US 4460765 A
A new compound, named "Griseolic acid", and its salts and can be prepared by the cultivation of Streptomyces griseoaurantiacus SANK 63479 (FERM-P 5223). Griseolic acid and its salts inhibit the activity of the enzyme cyclic adenosine monophosphate phosphodiesterase and, as a result of this, have variety of physiological activities and uses.
1. Griseolic acid having the formula ##STR2## and salts thereof.
2. A process for preparing griseolic acid and salts thereof, which comprises cultivating the microorganism Streptomyces griseoaurantiacus SANK 63479, NRRL 12314 in a culture medium therefor and separating griseolic acid or a salt thereof from the resulting culture broth.
3. A process as claimed in claim 2, wherein the cultivation is effected at a temperature of from about 20
4. A process as claimed in claim 2, in which the cultivation is effected at a pH of about neutrality.
5. A process as claimed in claim 2, wherein the cultivation is effected by a deep stirring cultivation method.
6. A process for the preparation of griseolic acid or a salt thereof, which process comprises cultivating Streptomyces griseoaurantiacus SANK 63479, NRRL 12314 in a liquid culture medium therefor by the deep stirring cultivation method at a temperature of from about 20 35 acid or a salt thereof from the resulting culture broth.
7. A process as claimed in claim 6, wherein the cultivation is terminated when the culture broth exhibits an inhibitory activity against cAMP PDE derived from rat brains of from 70 to 85%.
This application is a continuation-in-part application of U.S. Ser. No. 204,473 filed on Nov. 6, 1980 now abandoned.
The present invention relates to a new compound, named griseolic acid, and salts thereof having activity as an enzyme inhibitor, and to a process for preparing them.
Specifically, griseolic acid and its salts inhibit the activity of cyclic adenosine monophosphate (cAMP) phosphodiesterase (PDE) and can thus increase the level of cAMP in the cells of the patient being treated.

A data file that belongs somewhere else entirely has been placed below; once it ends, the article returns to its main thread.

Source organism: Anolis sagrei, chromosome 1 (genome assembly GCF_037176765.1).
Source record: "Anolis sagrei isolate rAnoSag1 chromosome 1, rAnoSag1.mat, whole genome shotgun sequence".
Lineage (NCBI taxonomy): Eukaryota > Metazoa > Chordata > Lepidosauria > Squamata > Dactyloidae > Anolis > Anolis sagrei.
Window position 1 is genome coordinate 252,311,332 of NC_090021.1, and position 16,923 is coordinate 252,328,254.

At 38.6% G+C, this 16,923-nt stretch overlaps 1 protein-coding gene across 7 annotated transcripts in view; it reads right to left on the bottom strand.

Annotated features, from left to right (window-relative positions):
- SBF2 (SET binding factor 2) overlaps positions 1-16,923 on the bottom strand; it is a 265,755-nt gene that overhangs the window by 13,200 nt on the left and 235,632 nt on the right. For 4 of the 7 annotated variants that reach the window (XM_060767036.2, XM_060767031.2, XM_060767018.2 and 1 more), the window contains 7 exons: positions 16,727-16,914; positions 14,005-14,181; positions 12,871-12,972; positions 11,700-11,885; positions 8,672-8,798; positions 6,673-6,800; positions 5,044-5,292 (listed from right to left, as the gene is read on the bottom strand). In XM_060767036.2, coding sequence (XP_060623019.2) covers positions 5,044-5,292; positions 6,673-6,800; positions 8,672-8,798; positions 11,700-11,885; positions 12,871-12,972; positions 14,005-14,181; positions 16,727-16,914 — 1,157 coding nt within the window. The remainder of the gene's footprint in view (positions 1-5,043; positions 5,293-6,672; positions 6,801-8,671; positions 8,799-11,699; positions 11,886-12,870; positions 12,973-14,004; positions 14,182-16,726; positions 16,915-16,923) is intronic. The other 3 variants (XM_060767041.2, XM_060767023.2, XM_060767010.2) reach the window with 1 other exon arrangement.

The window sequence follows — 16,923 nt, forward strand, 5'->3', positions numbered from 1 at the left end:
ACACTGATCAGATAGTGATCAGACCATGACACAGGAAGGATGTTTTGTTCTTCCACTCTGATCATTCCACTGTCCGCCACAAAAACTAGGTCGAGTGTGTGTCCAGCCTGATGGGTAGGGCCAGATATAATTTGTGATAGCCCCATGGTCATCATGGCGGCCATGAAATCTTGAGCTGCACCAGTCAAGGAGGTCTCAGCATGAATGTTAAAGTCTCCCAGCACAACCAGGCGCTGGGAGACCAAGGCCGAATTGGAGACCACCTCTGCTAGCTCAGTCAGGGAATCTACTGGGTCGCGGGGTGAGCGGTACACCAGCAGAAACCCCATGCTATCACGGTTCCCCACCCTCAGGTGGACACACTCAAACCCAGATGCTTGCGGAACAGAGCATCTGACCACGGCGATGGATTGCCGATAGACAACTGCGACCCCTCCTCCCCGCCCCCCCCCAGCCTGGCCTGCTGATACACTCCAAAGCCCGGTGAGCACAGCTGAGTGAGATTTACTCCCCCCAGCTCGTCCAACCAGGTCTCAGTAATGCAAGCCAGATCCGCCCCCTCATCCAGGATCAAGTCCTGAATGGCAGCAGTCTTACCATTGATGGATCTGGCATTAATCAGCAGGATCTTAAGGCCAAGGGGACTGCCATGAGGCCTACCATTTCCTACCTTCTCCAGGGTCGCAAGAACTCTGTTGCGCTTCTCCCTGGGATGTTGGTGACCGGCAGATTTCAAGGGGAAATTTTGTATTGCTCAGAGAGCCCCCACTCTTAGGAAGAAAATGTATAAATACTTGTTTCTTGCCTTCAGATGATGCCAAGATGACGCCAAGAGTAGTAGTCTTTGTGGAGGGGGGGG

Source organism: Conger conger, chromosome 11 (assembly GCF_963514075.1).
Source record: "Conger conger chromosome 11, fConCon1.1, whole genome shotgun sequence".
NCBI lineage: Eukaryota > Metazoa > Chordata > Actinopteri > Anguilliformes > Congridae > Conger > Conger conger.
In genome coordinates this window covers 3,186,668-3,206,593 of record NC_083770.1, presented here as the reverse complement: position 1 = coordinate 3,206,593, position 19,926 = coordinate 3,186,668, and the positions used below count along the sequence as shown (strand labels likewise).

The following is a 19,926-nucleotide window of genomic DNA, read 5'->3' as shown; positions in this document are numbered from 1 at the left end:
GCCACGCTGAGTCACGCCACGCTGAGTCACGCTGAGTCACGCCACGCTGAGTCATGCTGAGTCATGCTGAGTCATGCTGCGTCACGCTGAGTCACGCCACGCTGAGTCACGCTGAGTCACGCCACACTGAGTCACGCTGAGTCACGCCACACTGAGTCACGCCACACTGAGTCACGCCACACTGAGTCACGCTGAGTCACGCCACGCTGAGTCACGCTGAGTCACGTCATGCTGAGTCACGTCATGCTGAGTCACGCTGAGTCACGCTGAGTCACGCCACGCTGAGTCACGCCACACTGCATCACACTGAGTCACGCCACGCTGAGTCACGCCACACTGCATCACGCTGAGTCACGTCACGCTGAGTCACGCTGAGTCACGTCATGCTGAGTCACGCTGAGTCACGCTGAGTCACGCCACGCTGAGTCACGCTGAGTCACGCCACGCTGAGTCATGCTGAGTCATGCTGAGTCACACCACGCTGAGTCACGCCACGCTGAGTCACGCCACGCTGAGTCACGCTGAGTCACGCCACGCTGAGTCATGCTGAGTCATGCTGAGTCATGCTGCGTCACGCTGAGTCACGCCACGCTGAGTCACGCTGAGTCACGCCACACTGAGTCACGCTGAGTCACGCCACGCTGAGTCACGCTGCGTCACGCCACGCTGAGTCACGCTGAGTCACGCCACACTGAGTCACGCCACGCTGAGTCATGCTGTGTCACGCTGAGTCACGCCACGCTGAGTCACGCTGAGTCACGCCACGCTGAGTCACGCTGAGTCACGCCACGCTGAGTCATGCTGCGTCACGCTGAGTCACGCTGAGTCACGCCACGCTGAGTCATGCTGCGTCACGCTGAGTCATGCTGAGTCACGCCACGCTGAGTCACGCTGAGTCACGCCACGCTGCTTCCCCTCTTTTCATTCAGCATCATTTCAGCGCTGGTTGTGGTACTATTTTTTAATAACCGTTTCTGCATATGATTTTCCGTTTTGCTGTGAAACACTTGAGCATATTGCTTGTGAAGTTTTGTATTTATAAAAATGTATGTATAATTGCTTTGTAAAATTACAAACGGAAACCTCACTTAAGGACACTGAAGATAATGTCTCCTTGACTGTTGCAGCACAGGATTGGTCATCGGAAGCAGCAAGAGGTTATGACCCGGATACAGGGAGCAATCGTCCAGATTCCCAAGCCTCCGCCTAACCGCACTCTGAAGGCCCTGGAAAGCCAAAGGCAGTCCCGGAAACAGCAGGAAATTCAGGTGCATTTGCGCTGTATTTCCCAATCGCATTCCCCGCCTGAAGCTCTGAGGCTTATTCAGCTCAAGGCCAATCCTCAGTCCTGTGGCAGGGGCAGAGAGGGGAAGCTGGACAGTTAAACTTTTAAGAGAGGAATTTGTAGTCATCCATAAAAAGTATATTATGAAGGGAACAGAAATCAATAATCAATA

It is well-known that cAMP, which is very widely distributed in animal tissues, functions as a second messenger for and mediates the effect of a large number of hormones; as a result, cAMP has a variety of very important physiological and biochemical roles. Additionally, it is known to have an effect on: division, growth and differentiation of cells; systole; haemapoiesis; various activities of the central nervous system; immune reactions; and liberation of insulin and histamine. Its concentration in tissues and hence its effect on these various functions depends upon the balance between the enzyme which synthetizes cAMP (adenylic acid cyclase) and the enzyme which splits cAMP (cAMP PDE). As inhibitor against cAMP PDE, griseolic acid and its salts would increase the level of cAMP in the cells and provide physiological activity of the type that is of value as an angiocardiokinetic agent, for example, as disclosed in U.S. Pat. No. 4,104,462 for the adenosine nitrates disclosed therein, an antiasthmatic agent, a smooth muscle relaxant, an antiinflammatory agent, a treatment of diabetes and a treatment of various types of psoriasis.
It is, therefore, an object of the invention to provide, as a new composition of matter, a compound having an inhibitory effect against cAMP PDE.
It is a further object of the invention to provide a process for producing such an inhibitory compound by the cultivation of an appropriate microorganism of the genus Streptomyces.
The new compound of the invention is named griseolic acid and can be characterized by the following chemical structure and physico-chemical properties: ##STR1## 1. Colour and state: White powder.
2. Melting point:
3. Molecular weight:
379 (by high resolution mass spectrometry).
4. Molecular formula:
C.sub.14 H.sub.13 N.sub.5 O.sub.8.
5. Colour reactions:
Positive for iodine, 2,4-dinitrophenylhydrazine and Bial's reagent. Negative for ferric chloride and ninhydrin.
6. Optical rotation:
[α].sub.D.sup.20 =+6.9.degree. [as its free acid, C=1.0, dimethyl sulphoxide];
7. Ultraviolet absorption spectrum:
The ultraviolet absorption spectra, as measured in 0.1N hydrochloric acid and 0.1N aqueous sodium hydroxide, are shown in FIG. 1 of the accompanying drawings.
8. Infrared absorption spectrum:
The infrared absorption spectrum measured in a KBr pellet is as shown in FIG. 2 of the accompanying drawings.
9. Nuclear magnetic resonance spectrum:
Nuclear magnetic resonance spectrum as measured in hexadeuterated dimethyl sulphoxide at 60 MHz is shown is FIG. 3 of the accompanying drawings.